A precognition was created before the trial. Precognitions are made up of written evidence from witnesses and are very interesting as each person gives their perspective on the crime. The witnesses might be eyewitnesses of the crime, or may take the form of a statement from a doctor, police officer, or other person who is called to give evidence.

Minute books, or the more detailed Books of Adjournal, when available, contain the record of the sittings of the High Court, what actually happened on the day(s) in court. These are useful as they give us the timeline of the case and its outcome. Many of these records have been digitally imaged and are available through the Virtual Volumes system in the National Records of Scotland.

The processes are the trial papers. They are likely to include, the Criminal Libel or Indictment (a statement of the crime the defendant has been accused of), evidence (sometimes physical), and a list of jurors amongst other items.

It is necessary to look at all of these documents to get a full picture of what has happened in the case of your ancestor.

Accessing High Court Records

You can search Scottish High Court records from 1800 to 1916 on Scottish Indexes. Once you find the record you need, simply choose the research package that is right for you. If you have any questions just get in touch.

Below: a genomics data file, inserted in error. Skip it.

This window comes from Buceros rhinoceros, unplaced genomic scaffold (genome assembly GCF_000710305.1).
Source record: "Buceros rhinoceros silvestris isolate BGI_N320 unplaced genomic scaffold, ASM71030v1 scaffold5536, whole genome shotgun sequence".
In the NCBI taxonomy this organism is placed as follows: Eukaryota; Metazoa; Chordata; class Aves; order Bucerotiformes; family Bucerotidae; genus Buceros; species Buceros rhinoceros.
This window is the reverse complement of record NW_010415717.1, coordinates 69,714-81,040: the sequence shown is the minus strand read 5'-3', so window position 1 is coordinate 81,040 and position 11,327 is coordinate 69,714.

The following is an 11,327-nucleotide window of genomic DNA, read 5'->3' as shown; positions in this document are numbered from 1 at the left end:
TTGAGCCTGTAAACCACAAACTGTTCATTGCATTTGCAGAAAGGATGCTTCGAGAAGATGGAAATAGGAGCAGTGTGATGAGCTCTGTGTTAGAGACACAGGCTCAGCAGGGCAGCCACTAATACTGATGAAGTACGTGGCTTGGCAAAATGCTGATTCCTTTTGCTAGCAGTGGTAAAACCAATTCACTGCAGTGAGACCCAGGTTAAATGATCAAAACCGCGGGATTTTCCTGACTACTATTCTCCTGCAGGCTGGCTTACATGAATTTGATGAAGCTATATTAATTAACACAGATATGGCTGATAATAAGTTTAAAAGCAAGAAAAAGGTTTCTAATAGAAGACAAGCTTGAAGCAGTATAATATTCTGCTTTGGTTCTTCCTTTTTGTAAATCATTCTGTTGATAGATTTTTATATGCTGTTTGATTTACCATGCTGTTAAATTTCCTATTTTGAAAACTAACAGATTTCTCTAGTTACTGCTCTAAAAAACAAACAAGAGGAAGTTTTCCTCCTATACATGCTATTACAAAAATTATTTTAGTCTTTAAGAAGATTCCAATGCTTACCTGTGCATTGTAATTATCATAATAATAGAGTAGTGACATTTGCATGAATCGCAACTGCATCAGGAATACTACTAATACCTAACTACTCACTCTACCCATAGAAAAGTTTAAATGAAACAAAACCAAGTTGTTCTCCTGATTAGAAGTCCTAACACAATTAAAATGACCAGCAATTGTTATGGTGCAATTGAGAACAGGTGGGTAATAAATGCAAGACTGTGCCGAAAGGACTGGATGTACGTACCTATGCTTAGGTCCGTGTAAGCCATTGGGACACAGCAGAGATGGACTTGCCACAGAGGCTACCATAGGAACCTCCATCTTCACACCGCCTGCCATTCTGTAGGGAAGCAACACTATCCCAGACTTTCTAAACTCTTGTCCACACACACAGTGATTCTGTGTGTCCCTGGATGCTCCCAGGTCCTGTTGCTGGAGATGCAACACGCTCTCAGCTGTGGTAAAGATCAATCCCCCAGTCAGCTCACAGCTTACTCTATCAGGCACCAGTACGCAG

The result will give you the full National Records of Scotland (NRS) reference. If you want to view the original record simply click the NRS Reference to be taken to their website and follow the instructions.

Frequently Asked Questions

My ancestor was transported from Scotland, how do I find the court records?

If your ancestor was transported during the Victorian period they will almost certainly be in these records. In the earlier period of Scottish period of Scottish history some lower courts could sentence a person to transportation but during the height of prisoner transportation, only the High Court could give that sentence. It’s free to search so it is definitely worth having a look.

Why have you created an index?

We have more specific data than is available through the NRS catalogue. Our index includes ages and other information taken from other sources which do not appear in the NRS catalogue entries for the case, making it even easier to locate your Scottish ancestors.